When designing online learning sometimes all it takes is a spark of an idea to develop inspiring and engaging activities to benefit our students’ learning. During this session at the ALT Winter Conference we are going to crowdsource a shared open resource of ‘sparks’ – an essential toolkit item for any learning technologist or learning developer!
What’s this about then?
At UCEM we are undertaking an exciting project to transform all our online learning programmes by Autumn 2020. We want our students to have the best possible learning experience during their time with us, and be as successful as they can be in their studies. To achieve this we are redesigning all our modules to be inspirational, assessment-first, student-focused and embrace the opportunities that the Web has to offer. During our design conversations some great ideas for authentic and engaging online learning activities have been sparked by what others have done in the learning tech community. We want to give something back and create a space where we can all be inspired by each other.
Right, so how’s that going to work?
We are going to have a Tweetchat, and ask you to share your ideas for online learning activities. We’ll then collate those, and share them in a visually appealing way. Your ideas will be gathered between 11am-12pm GMT on the 12th December.
For the purpose of this activity consider our students to be fully online – undergraduates (level 5&6) and graduates (level 7). In response to five learning outcomes, we will share ideas for online activities to support our students. The learning outcomes are (but may be refined before the live chat):
- Locate, review and interpret information
- Demonstrate an understanding of concepts, theories and principles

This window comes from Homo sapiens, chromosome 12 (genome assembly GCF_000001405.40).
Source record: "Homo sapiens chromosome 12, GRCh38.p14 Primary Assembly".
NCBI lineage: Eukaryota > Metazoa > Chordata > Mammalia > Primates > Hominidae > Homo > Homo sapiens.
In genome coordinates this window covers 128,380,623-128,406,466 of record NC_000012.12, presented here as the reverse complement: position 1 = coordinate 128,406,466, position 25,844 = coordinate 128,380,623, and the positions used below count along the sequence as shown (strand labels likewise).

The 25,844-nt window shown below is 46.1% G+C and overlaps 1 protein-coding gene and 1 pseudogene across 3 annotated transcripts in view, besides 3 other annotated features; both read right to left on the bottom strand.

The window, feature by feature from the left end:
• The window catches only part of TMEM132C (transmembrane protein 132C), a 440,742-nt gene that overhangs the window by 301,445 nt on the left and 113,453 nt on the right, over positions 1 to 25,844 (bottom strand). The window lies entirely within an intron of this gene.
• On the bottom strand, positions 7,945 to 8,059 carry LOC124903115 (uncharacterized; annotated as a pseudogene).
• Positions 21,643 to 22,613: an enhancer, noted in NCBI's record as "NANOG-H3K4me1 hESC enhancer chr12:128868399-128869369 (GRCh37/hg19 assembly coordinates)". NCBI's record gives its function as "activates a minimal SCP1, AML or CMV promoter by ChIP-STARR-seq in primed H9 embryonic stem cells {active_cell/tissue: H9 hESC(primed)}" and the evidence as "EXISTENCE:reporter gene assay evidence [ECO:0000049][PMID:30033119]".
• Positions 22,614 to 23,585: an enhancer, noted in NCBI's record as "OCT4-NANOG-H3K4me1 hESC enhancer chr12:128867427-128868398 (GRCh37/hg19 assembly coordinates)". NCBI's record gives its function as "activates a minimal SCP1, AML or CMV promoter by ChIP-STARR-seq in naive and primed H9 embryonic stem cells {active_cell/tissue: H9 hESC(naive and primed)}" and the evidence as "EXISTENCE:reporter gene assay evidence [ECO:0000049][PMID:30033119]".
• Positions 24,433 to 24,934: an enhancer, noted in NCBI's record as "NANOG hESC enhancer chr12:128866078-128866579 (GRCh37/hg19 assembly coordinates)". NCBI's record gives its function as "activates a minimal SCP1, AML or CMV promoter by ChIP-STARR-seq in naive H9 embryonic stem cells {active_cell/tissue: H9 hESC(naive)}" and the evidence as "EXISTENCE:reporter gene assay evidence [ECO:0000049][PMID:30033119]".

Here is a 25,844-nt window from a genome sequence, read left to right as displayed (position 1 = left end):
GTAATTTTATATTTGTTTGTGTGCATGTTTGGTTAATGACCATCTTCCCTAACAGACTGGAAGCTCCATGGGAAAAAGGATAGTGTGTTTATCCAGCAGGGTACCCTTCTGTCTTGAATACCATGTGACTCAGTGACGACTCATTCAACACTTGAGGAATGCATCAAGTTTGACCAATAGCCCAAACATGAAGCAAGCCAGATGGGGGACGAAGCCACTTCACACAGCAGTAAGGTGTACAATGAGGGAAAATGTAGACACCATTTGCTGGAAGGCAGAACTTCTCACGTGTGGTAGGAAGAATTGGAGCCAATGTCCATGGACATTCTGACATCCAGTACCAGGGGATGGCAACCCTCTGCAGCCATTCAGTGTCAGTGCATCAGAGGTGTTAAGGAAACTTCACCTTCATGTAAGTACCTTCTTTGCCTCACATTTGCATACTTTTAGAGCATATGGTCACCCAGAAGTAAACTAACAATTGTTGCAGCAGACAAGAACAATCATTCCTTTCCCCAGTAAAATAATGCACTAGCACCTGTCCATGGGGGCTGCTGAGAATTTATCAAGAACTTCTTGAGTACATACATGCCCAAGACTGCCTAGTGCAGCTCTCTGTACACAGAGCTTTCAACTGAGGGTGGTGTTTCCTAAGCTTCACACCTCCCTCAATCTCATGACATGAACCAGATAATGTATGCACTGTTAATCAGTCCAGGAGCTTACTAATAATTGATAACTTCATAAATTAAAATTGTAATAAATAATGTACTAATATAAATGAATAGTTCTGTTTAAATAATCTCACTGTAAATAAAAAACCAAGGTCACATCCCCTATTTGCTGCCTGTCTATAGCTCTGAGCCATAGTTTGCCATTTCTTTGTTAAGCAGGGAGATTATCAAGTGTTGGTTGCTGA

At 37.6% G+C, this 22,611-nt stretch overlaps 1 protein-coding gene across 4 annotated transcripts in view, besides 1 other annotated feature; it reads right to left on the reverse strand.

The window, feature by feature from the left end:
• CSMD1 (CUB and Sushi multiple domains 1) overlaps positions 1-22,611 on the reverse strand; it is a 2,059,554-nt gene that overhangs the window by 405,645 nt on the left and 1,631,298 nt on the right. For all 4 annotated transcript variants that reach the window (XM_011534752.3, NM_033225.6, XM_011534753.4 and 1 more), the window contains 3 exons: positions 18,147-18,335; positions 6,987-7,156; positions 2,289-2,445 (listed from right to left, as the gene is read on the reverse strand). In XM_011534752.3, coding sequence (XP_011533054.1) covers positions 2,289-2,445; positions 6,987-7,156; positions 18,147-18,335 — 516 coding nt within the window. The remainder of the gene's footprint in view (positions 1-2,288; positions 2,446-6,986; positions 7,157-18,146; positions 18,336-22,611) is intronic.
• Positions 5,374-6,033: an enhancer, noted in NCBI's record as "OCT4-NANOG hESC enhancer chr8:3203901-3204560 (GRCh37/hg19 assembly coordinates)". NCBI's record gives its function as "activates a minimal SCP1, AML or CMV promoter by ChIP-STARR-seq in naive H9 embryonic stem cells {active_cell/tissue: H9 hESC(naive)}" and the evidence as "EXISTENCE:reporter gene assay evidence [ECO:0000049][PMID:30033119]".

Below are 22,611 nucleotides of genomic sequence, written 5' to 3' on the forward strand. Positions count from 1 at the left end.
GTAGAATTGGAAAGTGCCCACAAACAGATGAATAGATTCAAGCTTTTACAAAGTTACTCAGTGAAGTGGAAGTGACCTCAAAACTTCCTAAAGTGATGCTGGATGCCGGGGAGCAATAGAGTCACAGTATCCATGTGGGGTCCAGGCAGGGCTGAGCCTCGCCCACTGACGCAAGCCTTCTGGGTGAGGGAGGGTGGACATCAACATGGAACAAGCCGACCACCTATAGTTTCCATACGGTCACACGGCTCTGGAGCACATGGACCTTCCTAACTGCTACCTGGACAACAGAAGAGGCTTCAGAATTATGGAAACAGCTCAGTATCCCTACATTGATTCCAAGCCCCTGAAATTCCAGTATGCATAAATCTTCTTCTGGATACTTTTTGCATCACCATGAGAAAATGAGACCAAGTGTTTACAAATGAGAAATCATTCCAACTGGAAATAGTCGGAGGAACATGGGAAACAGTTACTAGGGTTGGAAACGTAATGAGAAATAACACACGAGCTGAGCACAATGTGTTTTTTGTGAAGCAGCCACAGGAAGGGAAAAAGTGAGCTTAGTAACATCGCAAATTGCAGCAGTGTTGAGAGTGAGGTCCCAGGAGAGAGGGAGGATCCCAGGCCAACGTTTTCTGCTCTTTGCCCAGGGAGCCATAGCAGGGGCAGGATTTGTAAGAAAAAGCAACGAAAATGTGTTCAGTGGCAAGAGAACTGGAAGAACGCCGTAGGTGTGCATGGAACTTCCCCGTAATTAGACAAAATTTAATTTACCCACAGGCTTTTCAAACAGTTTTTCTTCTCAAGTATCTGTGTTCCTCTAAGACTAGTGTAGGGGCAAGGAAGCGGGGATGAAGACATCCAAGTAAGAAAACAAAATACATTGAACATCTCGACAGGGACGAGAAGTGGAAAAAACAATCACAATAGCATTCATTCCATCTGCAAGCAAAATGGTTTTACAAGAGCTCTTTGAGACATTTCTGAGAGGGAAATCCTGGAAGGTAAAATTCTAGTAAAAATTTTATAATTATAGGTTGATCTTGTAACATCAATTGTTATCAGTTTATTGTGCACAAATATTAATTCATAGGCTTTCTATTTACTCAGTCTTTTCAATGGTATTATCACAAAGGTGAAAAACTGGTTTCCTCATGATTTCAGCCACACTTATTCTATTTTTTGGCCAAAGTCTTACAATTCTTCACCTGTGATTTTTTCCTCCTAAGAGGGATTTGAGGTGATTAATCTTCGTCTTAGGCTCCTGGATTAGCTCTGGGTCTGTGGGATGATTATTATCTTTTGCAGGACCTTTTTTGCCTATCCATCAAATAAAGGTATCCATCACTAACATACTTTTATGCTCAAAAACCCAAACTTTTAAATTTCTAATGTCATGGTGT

- Appreciate and reflect on new ideas in a spirit of open interaction
- Select and apply appropriate concepts to approach and solve problems effectively
- Identify and construct arguments and communicate them effectively
Just in case you like to please, we are really interested in activities that:
- are good group work activities
- ask students to do something in the physical world and bring that back to the virtual
- provide students with authentic experiences for their future career (e.g. digital capabilities)
Sounds pretty interesting, how do I join in?
If you have ever taken part in an #LTHEchat the format will be familiar to you. The chat will last one hour and the @UCEMOnlineEd Twitter account will post 5 questions to stimulate ideas and discussion. Questions will be preceded with Q1, Q2, Q3 etc, for example:
Q1 What online activities could students do to locate and review information? #altc #GettingSparky
To respond to a question you need to have a Twitter account. In your tweet include the hashtag #altc #GettingSparky and precede your tweet with Q1, Q2, Q3 etc, for example:
Q1 Research and write a Wikipedia article – asks students to consider what constitutes a reliable source and demonstrates how knowledge is created, curated and contested online. #altc #GettingSparky
Responses will be collated on a Padlet ‘Board of Sparks.’ Alternatively, you can add your idea to the board yourself (if you have free Padlet account) which will allow you to use more text, images, links etc. We’ll tag activities with emerging themes to create a wall of ideas to a spark your own learning design conversations.
Can I just ‘lurk’?
Sure, lets call it ‘social listening’. Even if you are not on Twitter you can still follow the conversation via the public hashtag #GettingSparky. If you want to contribute but do not have a Twitter account you can add ideas to our Padlet Board of Sparks (you will need to set up an account first). We’d love you to join in, all ideas are valuable, but the open web is also about learning from others.
Wait, didn’t you say there would be prizes…?
We did. Who will post the most ideas? Which ideas will receive the most ‘likes’? We’ll be asking the ALT community to reflect on all the submissions and vote for their favourite. We have two much coveted ‘pedagogy-first’ unicorn pins to give away courtesy of @DonnaLanclos.
Who is the person behind the Tweetchat?
I am Kate Lindsay (@KTDigital), the newest member of the Online Education department at UCEM. I joined UCEM after a lengthy stint leading digital education strategy, services and projects at the University of Oxford. In my time there I played a part in developing the University’s use of social media and designed a number of crowdsourcing projects, hence this activity! I like openness and sharing, breaking down barriers where knowledge ownership is concerned, and I bring that into my philosophy for teaching in digital spaces.